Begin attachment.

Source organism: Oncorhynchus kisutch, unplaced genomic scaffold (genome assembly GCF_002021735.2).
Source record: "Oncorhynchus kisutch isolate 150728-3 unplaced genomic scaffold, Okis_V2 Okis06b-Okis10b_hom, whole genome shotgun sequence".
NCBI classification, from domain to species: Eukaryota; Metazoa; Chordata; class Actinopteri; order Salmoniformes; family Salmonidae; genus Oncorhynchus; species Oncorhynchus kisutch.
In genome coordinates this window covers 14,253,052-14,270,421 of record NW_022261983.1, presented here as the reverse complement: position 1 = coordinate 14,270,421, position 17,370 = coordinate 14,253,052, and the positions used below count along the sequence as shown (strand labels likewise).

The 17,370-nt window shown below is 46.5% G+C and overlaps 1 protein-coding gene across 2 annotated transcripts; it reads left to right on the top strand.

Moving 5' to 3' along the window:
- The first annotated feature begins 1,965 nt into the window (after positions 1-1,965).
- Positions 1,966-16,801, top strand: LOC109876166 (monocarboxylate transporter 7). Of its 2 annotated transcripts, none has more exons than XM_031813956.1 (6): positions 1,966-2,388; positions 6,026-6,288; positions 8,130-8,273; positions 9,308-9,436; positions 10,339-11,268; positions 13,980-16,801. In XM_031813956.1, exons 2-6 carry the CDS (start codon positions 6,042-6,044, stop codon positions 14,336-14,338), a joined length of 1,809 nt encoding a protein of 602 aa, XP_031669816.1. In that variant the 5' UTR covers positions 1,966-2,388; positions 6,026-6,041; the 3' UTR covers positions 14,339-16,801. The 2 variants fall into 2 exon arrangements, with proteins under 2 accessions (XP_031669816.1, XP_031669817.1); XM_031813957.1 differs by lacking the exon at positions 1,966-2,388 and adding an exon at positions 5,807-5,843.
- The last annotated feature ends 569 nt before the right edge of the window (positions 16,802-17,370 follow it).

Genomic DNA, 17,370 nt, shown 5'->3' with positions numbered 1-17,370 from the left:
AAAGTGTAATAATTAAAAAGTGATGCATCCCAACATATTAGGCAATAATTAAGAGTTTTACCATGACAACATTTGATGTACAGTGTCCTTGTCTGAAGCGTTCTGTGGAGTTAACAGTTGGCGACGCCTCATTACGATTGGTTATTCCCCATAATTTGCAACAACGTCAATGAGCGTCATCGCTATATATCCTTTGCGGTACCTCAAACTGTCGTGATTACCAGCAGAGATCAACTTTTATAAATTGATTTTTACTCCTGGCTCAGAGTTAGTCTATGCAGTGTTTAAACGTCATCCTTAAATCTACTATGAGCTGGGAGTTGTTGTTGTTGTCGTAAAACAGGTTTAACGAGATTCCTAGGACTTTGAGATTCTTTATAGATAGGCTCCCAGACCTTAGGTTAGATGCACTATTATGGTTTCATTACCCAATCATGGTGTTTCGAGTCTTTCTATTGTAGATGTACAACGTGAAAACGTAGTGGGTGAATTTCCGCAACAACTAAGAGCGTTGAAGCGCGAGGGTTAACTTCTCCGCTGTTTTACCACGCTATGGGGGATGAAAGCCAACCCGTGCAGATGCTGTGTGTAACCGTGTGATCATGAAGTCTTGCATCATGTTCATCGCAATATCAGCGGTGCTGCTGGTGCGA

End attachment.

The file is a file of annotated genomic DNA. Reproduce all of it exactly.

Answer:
Source organism: Oncorhynchus kisutch, unplaced genomic scaffold (genome assembly GCF_002021735.2).
Source record: "Oncorhynchus kisutch isolate 150728-3 unplaced genomic scaffold, Okis_V2 Okis06b-Okis10b_hom, whole genome shotgun sequence".
NCBI classification, from domain to species: Eukaryota; Metazoa; Chordata; class Actinopteri; order Salmoniformes; family Salmonidae; genus Oncorhynchus; species Oncorhynchus kisutch.
In genome coordinates this window covers 14,253,052-14,270,421 of record NW_022261983.1, presented here as the reverse complement: position 1 = coordinate 14,270,421, position 17,370 = coordinate 14,253,052, and the positions used below count along the sequence as shown (strand labels likewise).

The 17,370-nt window shown below is 46.5% G+C and overlaps 1 protein-coding gene across 2 annotated transcripts; it reads left to right on the top strand.

Moving 5' to 3' along the window:
- The first annotated feature begins 1,965 nt into the window (after positions 1-1,965).
- Positions 1,966-16,801, top strand: LOC109876166 (monocarboxylate transporter 7). Of its 2 annotated transcripts, none has more exons than XM_031813956.1 (6): positions 1,966-2,388; positions 6,026-6,288; positions 8,130-8,273; positions 9,308-9,436; positions 10,339-11,268; positions 13,980-16,801. In XM_031813956.1, exons 2-6 carry the CDS (start codon positions 6,042-6,044, stop codon positions 14,336-14,338), a joined length of 1,809 nt encoding a protein of 602 aa, XP_031669816.1. In that variant the 5' UTR covers positions 1,966-2,388; positions 6,026-6,041; the 3' UTR covers positions 14,339-16,801. The 2 variants fall into 2 exon arrangements, with proteins under 2 accessions (XP_031669816.1, XP_031669817.1); XM_031813957.1 differs by lacking the exon at positions 1,966-2,388 and adding an exon at positions 5,807-5,843.
- The last annotated feature ends 569 nt before the right edge of the window (positions 16,802-17,370 follow it).

Genomic DNA, 17,370 nt, shown 5'->3' with positions numbered 1-17,370 from the left:
AAAGTGTAATAATTAAAAAGTGATGCATCCCAACATATTAGGCAATAATTAAGAGTTTTACCATGACAACATTTGATGTACAGTGTCCTTGTCTGAAGCGTTCTGTGGAGTTAACAGTTGGCGACGCCTCATTACGATTGGTTATTCCCCATAATTTGCAACAACGTCAATGAGCGTCATCGCTATATATCCTTTGCGGTACCTCAAACTGTCGTGATTACCAGCAGAGATCAACTTTTATAAATTGATTTTTACTCCTGGCTCAGAGTTAGTCTATGCAGTGTTTAAACGTCATCCTTAAATCTACTATGAGCTGGGAGTTGTTGTTGTTGTCGTAAAACAGGTTTAACGAGATTCCTAGGACTTTGAGATTCTTTATAGATAGGCTCCCAGACCTTAGGTTAGATGCACTATTATGGTTTCATTACCCAATCATGGTGTTTCGAGTCTTTCTATTGTAGATGTACAACGTGAAAACGTAGTGGGTGAATTTCCGCAACAACTAAGAGCGTTGAAGCGCGAGGGTTAACTTCTCCGCTGTTTTACCACGCTATGGGGGATGAAAGCCAACCCGTGCAGATGCTGTGTGTAACCGTGTGATCATGAAGTCTTGCATCATGTTCATCGCAATATCAGCGGTGCTGCTGGTGCGA